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Sauce Manufacturing: Be Sure to Consider These When Choosing Your Processing Equipment

Tomato sauce in jar - food processing - lee industries
The sauce category within the food manufacturing industry is growing about 4.1% per year, spurring product innovation from both small and large processors. To make sure their production keeps pace, smart operators are considering how their product’s unique characteristics should influence equipment choices.

Processing vessel options can be as varied as the sauces themselves, with many design choices that will impact your product’s quality, consistency and production efficiency. Are you better off with a tank or hemispherical kettle? Unidirectional steam or circulated water heating? Inclined agitation or horizontal ribbon blending? To help you decide what’s best for your sauce processing operation, be sure to consider these factors:

Key Sauce Processing Factors

  • Product viscosity is the first major consideration. A low-viscosity sauce with just a few easy-to-process ingredients may require only a basic vertical vessel and propeller mixer combination. Higher viscosity sauces may demand a more powerful motor to drive your mixer. Pairing an inclined agitator with a hemispherical kettle will also keep all the ingredients moving and cooking evenly, which is especially important with high-viscosity sauces.

  • The ingredients in the sauce recipe will also dictate several design choices. Sauces with certain powdered ingredients, like flour, brown sugar, spices or bulking agents tend to develop “fisheyes”—small clumps of unmixed material with dry centers—that require powerful mixing action to disperse. Your sauce processing vessel may need a built-in propeller-type mixing unit for high-speed mixing and a scraped-surface agitator for constant, slower-speed stirring during cooking and processing. This combination will produce the powerful mixing action needed to handle most variations.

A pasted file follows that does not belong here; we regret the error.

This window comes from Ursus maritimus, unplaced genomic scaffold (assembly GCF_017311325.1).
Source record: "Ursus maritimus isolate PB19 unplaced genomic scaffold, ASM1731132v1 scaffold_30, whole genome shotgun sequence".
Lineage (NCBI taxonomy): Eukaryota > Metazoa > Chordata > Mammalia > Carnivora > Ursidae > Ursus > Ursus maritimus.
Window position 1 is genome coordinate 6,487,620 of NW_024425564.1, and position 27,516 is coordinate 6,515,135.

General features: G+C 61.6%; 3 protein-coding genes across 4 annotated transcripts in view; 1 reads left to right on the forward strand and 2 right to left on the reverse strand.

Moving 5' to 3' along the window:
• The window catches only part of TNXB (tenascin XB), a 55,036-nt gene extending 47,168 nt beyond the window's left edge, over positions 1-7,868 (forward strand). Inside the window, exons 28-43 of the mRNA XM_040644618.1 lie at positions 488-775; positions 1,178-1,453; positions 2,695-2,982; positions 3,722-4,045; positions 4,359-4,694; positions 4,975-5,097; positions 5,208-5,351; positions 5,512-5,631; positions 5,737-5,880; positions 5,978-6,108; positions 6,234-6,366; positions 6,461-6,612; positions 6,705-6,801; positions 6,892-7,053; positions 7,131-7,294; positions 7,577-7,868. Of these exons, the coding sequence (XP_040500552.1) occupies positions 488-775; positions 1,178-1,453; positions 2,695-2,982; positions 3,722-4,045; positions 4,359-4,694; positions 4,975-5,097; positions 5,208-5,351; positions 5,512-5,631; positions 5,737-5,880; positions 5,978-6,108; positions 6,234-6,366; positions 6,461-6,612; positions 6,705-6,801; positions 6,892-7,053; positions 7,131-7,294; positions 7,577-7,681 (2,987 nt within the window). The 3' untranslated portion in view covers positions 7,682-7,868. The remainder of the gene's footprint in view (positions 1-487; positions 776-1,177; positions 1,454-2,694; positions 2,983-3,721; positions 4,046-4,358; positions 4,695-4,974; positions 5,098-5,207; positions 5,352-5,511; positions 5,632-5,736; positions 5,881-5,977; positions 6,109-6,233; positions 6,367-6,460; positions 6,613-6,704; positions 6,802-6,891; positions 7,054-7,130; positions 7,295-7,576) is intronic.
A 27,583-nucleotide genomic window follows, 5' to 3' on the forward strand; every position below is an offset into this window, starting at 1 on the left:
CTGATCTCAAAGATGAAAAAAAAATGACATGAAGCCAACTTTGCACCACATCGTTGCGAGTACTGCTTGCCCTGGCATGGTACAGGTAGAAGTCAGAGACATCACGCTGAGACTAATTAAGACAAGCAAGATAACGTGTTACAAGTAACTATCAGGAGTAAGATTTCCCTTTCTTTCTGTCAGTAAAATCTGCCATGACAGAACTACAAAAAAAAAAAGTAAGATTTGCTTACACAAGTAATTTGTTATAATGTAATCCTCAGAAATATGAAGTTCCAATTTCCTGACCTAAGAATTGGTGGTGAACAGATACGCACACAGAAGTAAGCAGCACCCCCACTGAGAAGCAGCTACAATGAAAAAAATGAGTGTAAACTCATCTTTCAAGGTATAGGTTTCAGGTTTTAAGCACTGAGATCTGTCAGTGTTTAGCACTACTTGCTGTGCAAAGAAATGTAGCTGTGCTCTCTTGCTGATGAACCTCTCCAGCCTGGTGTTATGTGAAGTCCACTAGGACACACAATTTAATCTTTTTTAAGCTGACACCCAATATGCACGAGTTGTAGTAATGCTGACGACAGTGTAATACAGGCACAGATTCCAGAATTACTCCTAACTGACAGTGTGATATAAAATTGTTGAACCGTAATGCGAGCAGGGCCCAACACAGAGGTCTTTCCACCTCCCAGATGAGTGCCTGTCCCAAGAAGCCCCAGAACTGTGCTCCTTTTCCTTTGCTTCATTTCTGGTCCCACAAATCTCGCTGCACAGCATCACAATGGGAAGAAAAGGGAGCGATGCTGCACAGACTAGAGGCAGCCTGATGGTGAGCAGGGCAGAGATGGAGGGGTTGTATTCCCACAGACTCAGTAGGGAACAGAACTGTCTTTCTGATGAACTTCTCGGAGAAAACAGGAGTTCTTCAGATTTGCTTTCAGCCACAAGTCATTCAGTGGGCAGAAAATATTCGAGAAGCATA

• Unique sauce conditions can also dictate the vessel performance and mixing method needed to most efficiently manufacture your product. For example, dairy-based sauce products, like cheese sauces cooked and blended in the vessel, demand scrape-surface sidewall agitation to prevent burn-on during cooking. Direct steam injection can also be used to avoid burn-on, infusing culinary steam directly into the product from steam injectors installed in the processing vessel.

  • Mixing speed is another important processing consideration. The right mixing and agitation performance can shorten and improve your cooking process, since well-mixed and blended sauces will cook more consistently. Salad dressings and other sauces containing combinations of oil, vinegar, water or other liquids can sometimes separate during packaging. High-shear blending reduces oil and liquid droplets to a very small size to overcome separation.

  • Tomato-based sauces can also require aggressive mixing due to the thick tomato paste used as the primary ingredient. This can be achieved by using a pre-mixing tank with a heavy-duty double-motion agitator to dilute and blend the tomato paste into a consistent slurry before transferring it to the main processing vessel.

  • Heating and cooling requirements can be another important processing consideration for some sauce products. Sauces used in frozen foods are both heated in the vessel during cooking and then cooled in preparation for packaging. In these situations, the construction and quality of the vessel’s heating and cooling jacket is critical. A Lee’s highly efficient Uniflow coil jacket design can eliminate potential jacket and vessel leaks common to less robust dimple jacket designs.

The earlier in your equipment configuration stage that you can recognize and solve for the processing challenges unique to your sauce, the better you can set yourself up for operational success. Contact us if you’d like to discuss your situation with a Lee applications engineer. We’d be happy to help you make the most of the growing sauce processing market.


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